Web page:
Massive fire engulfs Copenhagen’s historic stock exchange

Devastating fire engulfs Copenhagen's Borsen, a symbol of Danish heritage, as witnesses recount the horror of witnessing the historic building's destruction.

A huge fire on Tuesday devastated Copenhagen’s 17th century former stock exchange toppling the historic building’s landmark spire in front of horrified witnesses.

The 54-metre (180-foot) spire disappeared into flames at the Borsen building, which has been undergoing renovation, an AFP journalist saw.

The spire snapped and crashed down onto the street below. Dramatic photographs showed huge plumes of black smoke emerging from the building.

The Borsen building, commissioned by King Christian IV and built between 1619 and 1640, is one of Copenhagen’s best known landmarks.

“Terrifying images from Borsen this morning. 400 years of Danish cultural heritage going up in flames,” Culture Minister Jakob Engel-Schmidt wrote in a post to X, the former Twitter.

The images recalled the disaster at Notre Dame Cathedral in Paris, almost five years ago to the day when its spire was also destroyed by a fire.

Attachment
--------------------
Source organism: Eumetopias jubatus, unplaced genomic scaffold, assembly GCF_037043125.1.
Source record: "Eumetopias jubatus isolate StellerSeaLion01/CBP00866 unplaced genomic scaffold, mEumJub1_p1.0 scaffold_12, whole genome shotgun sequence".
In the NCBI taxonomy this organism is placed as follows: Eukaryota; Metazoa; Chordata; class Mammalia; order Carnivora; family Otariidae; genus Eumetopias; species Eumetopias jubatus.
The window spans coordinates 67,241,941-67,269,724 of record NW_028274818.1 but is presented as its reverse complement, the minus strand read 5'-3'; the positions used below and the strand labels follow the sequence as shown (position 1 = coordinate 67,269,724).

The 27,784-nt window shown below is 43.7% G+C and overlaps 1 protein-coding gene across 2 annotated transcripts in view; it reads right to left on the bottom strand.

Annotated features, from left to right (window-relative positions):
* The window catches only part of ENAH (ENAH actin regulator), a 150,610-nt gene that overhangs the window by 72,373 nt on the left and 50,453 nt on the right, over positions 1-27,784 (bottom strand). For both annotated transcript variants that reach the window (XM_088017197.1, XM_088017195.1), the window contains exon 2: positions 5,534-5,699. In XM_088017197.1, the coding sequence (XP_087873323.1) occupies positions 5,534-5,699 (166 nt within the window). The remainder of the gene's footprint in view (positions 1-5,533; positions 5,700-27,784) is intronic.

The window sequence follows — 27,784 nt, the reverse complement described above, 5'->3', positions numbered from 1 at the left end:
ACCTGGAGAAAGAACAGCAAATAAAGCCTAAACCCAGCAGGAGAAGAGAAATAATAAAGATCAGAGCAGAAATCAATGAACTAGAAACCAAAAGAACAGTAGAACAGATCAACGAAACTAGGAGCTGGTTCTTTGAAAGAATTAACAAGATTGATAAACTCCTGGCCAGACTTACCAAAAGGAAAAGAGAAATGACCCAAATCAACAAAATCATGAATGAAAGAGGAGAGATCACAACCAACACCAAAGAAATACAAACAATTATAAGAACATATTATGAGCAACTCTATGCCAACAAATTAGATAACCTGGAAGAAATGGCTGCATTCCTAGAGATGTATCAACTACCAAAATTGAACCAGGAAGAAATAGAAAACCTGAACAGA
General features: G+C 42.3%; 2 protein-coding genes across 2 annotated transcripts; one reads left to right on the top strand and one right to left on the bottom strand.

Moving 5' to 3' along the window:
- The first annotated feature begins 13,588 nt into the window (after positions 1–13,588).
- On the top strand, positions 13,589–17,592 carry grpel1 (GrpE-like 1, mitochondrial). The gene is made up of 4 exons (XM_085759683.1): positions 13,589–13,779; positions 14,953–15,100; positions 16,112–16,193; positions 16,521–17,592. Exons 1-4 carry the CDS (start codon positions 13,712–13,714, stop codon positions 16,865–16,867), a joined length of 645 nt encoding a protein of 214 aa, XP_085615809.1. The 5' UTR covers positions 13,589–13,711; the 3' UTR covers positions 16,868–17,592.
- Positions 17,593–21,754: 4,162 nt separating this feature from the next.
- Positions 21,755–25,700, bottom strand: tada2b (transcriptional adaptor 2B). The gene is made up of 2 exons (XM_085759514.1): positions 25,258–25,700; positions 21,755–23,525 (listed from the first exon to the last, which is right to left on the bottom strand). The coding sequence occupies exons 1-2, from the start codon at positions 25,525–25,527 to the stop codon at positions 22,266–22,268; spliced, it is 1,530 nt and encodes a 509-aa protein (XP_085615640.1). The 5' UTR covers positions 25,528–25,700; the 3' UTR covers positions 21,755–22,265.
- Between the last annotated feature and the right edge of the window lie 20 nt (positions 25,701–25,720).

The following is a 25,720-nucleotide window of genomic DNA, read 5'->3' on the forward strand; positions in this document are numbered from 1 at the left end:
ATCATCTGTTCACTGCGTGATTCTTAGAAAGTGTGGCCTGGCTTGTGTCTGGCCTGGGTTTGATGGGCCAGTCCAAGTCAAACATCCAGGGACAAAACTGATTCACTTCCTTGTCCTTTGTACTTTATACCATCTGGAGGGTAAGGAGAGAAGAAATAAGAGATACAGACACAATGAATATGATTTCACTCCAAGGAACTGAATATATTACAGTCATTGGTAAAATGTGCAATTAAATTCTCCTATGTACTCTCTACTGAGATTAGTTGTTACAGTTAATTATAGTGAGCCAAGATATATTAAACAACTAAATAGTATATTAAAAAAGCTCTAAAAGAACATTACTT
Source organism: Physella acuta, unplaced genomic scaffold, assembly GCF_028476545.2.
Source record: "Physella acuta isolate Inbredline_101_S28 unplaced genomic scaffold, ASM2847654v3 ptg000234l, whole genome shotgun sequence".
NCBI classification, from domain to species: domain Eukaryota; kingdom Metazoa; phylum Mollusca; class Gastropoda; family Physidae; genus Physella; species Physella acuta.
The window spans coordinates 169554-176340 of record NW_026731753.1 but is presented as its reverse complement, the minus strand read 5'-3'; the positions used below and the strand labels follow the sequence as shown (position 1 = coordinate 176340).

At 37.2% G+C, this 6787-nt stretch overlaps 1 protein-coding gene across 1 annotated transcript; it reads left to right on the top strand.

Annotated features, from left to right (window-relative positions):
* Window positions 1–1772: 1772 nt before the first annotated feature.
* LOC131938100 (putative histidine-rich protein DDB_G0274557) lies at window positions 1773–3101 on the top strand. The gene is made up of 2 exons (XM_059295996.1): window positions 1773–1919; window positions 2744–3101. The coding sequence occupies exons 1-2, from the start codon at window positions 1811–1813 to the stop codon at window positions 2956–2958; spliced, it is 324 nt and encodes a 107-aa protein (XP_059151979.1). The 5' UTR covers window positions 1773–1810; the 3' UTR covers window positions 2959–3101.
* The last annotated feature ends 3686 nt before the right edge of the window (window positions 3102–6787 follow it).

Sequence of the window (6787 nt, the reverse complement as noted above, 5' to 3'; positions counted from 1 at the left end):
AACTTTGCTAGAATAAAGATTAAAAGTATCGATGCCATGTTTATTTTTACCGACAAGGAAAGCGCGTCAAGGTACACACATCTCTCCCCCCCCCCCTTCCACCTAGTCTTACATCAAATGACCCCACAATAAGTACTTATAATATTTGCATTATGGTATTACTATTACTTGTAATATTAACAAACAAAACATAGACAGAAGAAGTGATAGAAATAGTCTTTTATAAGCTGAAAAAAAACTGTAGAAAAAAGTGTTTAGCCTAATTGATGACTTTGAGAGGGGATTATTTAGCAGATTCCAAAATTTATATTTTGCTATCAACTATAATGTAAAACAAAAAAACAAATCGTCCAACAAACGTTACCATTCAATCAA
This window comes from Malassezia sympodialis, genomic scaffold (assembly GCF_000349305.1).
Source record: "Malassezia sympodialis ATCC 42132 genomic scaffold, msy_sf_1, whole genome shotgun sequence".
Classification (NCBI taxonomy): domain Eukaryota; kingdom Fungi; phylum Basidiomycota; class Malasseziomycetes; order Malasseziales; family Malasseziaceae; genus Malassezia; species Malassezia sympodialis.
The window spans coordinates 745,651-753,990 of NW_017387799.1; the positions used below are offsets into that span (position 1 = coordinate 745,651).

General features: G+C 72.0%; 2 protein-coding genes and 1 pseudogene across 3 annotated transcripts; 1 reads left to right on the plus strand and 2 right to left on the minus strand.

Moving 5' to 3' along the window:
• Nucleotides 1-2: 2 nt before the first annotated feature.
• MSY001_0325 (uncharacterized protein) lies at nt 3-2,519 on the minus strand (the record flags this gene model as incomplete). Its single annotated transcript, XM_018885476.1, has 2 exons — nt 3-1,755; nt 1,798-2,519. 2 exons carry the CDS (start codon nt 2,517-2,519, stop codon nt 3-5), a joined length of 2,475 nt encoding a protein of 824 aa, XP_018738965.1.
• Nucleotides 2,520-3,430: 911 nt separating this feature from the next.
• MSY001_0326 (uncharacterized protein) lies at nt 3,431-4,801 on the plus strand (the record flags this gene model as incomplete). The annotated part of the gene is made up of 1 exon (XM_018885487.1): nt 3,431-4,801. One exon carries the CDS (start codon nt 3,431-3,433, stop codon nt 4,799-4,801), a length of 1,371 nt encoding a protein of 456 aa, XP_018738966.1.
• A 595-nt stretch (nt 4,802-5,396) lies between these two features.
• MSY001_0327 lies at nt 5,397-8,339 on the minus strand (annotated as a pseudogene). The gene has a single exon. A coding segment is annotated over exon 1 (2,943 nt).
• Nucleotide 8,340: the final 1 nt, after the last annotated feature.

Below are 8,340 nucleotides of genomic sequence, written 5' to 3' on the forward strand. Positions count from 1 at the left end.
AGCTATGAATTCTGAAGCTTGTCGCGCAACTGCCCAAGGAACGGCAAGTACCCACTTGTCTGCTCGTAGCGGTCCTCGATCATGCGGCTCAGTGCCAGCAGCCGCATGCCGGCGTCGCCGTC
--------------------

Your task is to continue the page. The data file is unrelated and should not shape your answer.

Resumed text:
“This is our Notre Dame, it is our national treasure,” said Elisabeth Moltke, a 45-year-old Copenhagen resident, who watched the blaze.  Others could not hold back tears as they watched the devastation.

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Engel-Schmidt said he had been moved by seeing employees, rescue workers and residents working to “rescue art treasures and iconic paintings from the burning building.”

Images from the scene showed several people rescuing works of art, including a painting of the building.

Located next to the Danish parliament, Christiansborg Palace, the building housed the stock exchange until the 1970s and currently serves as the headquarters of the Danish Chamber of Commerce.

According to the Danish Chamber of Commerce the fire started at 7:30 am (0530 GMT).

“We are currently working on saving everything that can be saved,” director Morten Langager, said in a post to X.

Police said they had blocked off parts of the city centre as part of the fire fighting efforts.

The red-brick and copper roof building, one of the oldest in the Danish capital, was undergoing renovation work when it caught fire, the cause of which was yet unknown.

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– By: © Agence France-Presse

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